As a sixteen-year-old, Tessa Cartwright was found in a Texas field, barely alive amid a scattering of bones, with only fragments of memory as to how she got there. Ever since, the press has pursued her as the lone surviving “Black-Eyed Susan,” the nickname given to the murder victims because of the yellow carpet of wildflowers that flourished above their shared grave. Tessa’s testimony about those tragic hours put a man on death row.
Now, almost two decades later, Tessa is an artist and single mother. In the desolate cold of February, she is shocked to discover a freshly planted patch of black-eyed susans—a summertime bloom—just outside her bedroom window. Terrified at the implications—that she sent the wrong man to prison and the real killer remains at large—Tessa turns to the lawyers working to exonerate the man awaiting execution. But the flowers alone are not proof enough, and the forensic investigation of the still-unidentified bones is progressing too slowly. An innocent life hangs in the balance. The legal team appeals to Tessa to undergo hypnosis to retrieve lost memories—and to share the drawings she produced as part of an experimental therapy shortly after her rescue.
What they don’t know is that Tessa and the scared, fragile girl she was have built a fortress of secrets. As the clock ticks toward the execution, Tessa fears for her sanity, but even more for the safety of her teenaged daughter. Is a serial killer still roaming free, taunting Tessa with a trail of clues? She has no choice but to confront old ghosts and lingering nightmares to finally discover what really happened that night.
Shocking, intense, and utterly original, Black-Eyed Susans is a dazzling psychological thriller, seamlessly weaving past and present in a searing tale of a young woman whose harrowing memories remain in a field of flowers—as a killer makes a chilling return to his garden.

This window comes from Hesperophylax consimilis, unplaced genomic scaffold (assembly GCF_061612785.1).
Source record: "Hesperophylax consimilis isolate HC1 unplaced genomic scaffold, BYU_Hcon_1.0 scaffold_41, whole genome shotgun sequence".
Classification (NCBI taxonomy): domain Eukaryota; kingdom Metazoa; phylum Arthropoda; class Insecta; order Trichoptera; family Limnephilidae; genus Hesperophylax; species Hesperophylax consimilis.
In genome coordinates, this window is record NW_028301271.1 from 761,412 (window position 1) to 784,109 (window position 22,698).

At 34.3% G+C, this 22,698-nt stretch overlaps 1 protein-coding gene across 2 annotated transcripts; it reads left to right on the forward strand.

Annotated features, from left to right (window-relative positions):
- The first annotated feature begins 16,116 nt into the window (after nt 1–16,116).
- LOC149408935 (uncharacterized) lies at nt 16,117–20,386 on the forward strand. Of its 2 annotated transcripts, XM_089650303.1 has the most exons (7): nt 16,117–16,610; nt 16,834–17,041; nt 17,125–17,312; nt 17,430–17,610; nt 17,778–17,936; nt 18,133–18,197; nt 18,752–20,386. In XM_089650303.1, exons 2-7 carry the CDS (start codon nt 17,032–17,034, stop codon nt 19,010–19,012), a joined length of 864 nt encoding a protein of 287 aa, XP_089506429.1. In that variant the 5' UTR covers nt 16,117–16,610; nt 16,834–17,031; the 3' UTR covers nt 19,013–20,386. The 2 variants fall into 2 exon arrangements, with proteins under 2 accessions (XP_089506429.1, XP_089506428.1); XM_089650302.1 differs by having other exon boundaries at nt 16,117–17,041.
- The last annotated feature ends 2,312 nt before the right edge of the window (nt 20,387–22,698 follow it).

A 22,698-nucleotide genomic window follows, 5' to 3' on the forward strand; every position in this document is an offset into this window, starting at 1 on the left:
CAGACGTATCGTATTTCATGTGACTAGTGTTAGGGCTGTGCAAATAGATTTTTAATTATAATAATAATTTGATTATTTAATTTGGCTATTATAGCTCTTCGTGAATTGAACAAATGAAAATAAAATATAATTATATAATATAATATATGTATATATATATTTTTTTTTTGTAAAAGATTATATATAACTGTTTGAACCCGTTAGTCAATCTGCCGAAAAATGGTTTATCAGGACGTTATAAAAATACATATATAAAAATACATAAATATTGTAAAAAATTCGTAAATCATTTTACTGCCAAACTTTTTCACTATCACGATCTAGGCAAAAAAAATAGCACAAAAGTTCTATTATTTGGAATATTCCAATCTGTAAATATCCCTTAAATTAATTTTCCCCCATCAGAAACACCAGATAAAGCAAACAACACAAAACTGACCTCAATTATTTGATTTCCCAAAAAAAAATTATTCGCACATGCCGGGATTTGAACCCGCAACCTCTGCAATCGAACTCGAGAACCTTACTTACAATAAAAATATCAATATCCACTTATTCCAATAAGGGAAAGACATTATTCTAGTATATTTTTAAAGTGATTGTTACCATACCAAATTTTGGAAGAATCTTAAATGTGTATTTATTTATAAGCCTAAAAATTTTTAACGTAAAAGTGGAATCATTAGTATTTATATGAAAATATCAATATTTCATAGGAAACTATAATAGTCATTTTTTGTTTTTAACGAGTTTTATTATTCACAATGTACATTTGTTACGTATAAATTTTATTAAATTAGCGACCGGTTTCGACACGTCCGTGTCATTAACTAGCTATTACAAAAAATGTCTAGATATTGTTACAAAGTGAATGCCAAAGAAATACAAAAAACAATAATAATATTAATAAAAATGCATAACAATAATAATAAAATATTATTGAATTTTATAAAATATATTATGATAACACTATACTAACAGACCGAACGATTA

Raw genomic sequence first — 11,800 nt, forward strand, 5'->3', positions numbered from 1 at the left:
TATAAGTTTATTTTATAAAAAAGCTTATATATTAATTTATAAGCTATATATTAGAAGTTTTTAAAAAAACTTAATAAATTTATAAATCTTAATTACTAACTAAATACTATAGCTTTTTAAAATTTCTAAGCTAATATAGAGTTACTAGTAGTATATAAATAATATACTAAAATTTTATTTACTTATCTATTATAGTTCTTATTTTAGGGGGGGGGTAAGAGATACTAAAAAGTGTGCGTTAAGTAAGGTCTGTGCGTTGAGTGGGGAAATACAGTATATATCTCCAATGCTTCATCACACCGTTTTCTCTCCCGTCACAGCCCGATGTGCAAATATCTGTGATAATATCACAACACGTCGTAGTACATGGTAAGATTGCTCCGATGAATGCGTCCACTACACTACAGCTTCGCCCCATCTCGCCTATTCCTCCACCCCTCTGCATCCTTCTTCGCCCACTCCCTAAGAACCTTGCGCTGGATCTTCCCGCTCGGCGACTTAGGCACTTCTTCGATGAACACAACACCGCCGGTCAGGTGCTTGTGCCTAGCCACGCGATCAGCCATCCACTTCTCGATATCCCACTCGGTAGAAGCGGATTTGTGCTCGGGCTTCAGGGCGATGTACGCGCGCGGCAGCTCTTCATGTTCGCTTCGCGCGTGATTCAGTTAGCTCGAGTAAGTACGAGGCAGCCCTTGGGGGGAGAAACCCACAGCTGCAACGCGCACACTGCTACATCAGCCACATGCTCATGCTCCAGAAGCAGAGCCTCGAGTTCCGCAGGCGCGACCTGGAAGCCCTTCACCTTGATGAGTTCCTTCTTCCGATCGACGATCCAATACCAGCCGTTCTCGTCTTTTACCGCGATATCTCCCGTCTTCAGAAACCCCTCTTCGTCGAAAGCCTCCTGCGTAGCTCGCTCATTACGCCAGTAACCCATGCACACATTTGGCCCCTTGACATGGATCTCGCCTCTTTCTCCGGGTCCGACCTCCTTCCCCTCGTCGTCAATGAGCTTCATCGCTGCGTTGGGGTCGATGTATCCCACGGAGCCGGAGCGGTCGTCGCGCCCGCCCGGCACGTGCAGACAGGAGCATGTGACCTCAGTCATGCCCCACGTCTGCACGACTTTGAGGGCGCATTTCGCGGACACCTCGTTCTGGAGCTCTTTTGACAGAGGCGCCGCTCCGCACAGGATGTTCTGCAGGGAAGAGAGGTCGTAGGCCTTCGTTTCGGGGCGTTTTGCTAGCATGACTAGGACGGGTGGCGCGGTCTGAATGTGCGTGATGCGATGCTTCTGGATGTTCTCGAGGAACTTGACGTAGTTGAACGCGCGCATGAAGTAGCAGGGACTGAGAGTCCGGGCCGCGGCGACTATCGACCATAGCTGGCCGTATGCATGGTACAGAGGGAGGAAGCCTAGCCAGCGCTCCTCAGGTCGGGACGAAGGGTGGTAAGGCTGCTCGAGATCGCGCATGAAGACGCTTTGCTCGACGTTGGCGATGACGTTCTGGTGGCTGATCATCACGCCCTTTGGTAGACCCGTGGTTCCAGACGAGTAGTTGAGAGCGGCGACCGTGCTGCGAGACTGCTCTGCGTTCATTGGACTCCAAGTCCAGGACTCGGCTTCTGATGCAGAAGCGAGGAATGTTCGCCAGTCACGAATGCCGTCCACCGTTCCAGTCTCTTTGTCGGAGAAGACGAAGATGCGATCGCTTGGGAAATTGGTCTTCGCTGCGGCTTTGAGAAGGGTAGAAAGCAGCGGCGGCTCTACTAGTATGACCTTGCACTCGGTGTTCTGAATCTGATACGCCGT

And so my crime (reading) spree continues with Black-Eyed Susans, which was all over my Goodreads feed at earlier this year. It was an entertaining read, and there’s no doubt the author has a very easy, approachable style. However, I found the back and forth from the past to present in alternate chapters quite jarring, because you’d be in the middle of the action or a cliffhanger and then suddenly have to put on the brakes – incredibly frustrating!
The forensic angle of the book is fascinating. Biology and, more specifically, genetics, were a great interest of mine at school, and the book explains the technical aspects in a simple way for the reader to understand. If you loved the science stuff in Bones, then you’ll enjoy the forensic process incorporated here.
There were a few things that bothered me, however. Firstly, you don’t get any insight into the motivations or personality of the perpetrator, which is generally a staple of the crime genre. Same with our narrator’s mysterious best friend – we never find out why certain characters do what they do. Which leaves everything feeling rather abrupt and unfinished.
The book also doesn’t go in-depth enough into any of the issues it includes – for example, the false accusation of a black man for the crime due to racial bias in he system. To be honest, it doesn’t even say that much about the death penalty, which is what one would consider to be a hot topic. Or even a commentary on the notions of good therapists versus bad ones. All these meaty topics are brought up, but left unexplored.
We never find out what actually happened to the narrator when she was abducted – for me, while I have a voyeuristic interest in the details, I don’t think we need to know them. Indeed, I think it’s an interesting stylistic choice to leave them out.
All narrators are unreliable, to a certain extent, but Black-Eyed Susans continues the latest trend of extremely unreliable narrators, in this case, due to traumatic amnesia. While she makes some mistakes in her past, overall our MC, Tess, is a sympathetic character, one who has worked hard to overcome the notoriety of her past.